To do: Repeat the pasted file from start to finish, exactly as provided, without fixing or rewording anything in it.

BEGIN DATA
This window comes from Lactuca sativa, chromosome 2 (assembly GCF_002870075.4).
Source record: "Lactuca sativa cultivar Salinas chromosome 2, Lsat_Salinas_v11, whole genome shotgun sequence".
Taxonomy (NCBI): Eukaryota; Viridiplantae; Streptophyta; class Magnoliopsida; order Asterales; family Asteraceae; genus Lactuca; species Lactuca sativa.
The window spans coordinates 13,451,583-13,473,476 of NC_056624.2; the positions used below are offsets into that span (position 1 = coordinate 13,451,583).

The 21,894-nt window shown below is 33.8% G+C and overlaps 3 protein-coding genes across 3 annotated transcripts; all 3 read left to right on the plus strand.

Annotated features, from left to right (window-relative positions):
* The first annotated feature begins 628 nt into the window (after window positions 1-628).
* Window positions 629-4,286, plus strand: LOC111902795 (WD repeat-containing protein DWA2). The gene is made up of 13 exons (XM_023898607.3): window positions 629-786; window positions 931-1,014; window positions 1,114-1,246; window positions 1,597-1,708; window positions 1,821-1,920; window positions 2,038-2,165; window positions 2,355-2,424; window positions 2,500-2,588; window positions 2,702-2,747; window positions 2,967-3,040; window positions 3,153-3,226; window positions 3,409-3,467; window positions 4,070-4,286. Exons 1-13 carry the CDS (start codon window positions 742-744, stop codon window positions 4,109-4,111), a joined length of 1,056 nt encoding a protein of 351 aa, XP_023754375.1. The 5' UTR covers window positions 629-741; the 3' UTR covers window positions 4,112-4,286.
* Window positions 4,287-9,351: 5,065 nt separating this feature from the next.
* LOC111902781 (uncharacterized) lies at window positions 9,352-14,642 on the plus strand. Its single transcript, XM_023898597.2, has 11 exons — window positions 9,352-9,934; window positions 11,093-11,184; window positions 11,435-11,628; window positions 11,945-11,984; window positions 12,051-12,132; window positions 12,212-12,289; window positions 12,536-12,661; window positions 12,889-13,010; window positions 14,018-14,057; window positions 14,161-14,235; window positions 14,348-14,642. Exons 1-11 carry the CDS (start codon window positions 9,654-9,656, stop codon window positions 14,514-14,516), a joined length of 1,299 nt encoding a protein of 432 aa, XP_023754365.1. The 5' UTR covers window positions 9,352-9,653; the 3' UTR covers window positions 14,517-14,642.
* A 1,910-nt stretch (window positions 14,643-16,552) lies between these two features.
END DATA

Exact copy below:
This window comes from Lactuca sativa, chromosome 2 (assembly GCF_002870075.4).
Source record: "Lactuca sativa cultivar Salinas chromosome 2, Lsat_Salinas_v11, whole genome shotgun sequence".
Taxonomy (NCBI): Eukaryota; Viridiplantae; Streptophyta; class Magnoliopsida; order Asterales; family Asteraceae; genus Lactuca; species Lactuca sativa.
The window spans coordinates 13,451,583-13,473,476 of NC_056624.2; the positions used below are offsets into that span (position 1 = coordinate 13,451,583).

The 21,894-nt window shown below is 33.8% G+C and overlaps 3 protein-coding genes across 3 annotated transcripts; all 3 read left to right on the plus strand.

Annotated features, from left to right (window-relative positions):
* The first annotated feature begins 628 nt into the window (after window positions 1-628).
* Window positions 629-4,286, plus strand: LOC111902795 (WD repeat-containing protein DWA2). The gene is made up of 13 exons (XM_023898607.3): window positions 629-786; window positions 931-1,014; window positions 1,114-1,246; window positions 1,597-1,708; window positions 1,821-1,920; window positions 2,038-2,165; window positions 2,355-2,424; window positions 2,500-2,588; window positions 2,702-2,747; window positions 2,967-3,040; window positions 3,153-3,226; window positions 3,409-3,467; window positions 4,070-4,286. Exons 1-13 carry the CDS (start codon window positions 742-744, stop codon window positions 4,109-4,111), a joined length of 1,056 nt encoding a protein of 351 aa, XP_023754375.1. The 5' UTR covers window positions 629-741; the 3' UTR covers window positions 4,112-4,286.
* Window positions 4,287-9,351: 5,065 nt separating this feature from the next.
* LOC111902781 (uncharacterized) lies at window positions 9,352-14,642 on the plus strand. Its single transcript, XM_023898597.2, has 11 exons — window positions 9,352-9,934; window positions 11,093-11,184; window positions 11,435-11,628; window positions 11,945-11,984; window positions 12,051-12,132; window positions 12,212-12,289; window positions 12,536-12,661; window positions 12,889-13,010; window positions 14,018-14,057; window positions 14,161-14,235; window positions 14,348-14,642. Exons 1-11 carry the CDS (start codon window positions 9,654-9,656, stop codon window positions 14,514-14,516), a joined length of 1,299 nt encoding a protein of 432 aa, XP_023754365.1. The 5' UTR covers window positions 9,352-9,653; the 3' UTR covers window positions 14,517-14,642.
* A 1,910-nt stretch (window positions 14,643-16,552) lies between these two features.